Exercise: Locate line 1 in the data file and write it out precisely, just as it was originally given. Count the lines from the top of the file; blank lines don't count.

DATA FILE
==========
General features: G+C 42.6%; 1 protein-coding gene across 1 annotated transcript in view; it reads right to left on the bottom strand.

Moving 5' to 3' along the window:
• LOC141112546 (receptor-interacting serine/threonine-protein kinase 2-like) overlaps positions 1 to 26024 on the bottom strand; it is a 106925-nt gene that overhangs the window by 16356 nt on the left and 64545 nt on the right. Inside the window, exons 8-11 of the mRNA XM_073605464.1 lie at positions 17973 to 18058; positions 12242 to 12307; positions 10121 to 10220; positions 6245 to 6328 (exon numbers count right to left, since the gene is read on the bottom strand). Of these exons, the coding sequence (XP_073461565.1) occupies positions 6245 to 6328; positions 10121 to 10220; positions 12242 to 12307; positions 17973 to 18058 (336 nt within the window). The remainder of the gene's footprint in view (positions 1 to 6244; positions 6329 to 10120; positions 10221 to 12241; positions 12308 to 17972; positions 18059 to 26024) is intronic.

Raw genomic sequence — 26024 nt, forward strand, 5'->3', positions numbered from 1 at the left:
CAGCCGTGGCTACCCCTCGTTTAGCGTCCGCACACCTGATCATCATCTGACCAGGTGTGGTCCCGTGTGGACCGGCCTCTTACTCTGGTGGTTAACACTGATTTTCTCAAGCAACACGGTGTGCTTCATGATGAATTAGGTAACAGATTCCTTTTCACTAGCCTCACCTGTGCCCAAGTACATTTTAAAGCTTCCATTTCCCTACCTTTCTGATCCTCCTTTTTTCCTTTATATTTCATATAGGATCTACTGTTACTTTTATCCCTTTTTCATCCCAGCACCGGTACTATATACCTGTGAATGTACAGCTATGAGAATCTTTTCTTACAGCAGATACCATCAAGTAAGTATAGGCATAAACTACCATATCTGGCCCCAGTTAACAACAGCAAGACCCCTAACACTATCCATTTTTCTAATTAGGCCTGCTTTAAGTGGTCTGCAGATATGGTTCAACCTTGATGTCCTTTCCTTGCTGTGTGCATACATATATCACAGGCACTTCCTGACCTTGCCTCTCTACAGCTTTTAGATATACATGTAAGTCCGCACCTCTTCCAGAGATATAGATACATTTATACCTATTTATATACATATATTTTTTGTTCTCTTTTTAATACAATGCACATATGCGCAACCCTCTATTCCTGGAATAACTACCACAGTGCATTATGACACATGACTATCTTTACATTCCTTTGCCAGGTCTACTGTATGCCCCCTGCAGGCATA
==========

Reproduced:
General features: G+C 42.6%; 1 protein-coding gene across 1 annotated transcript in view; it reads right to left on the bottom strand.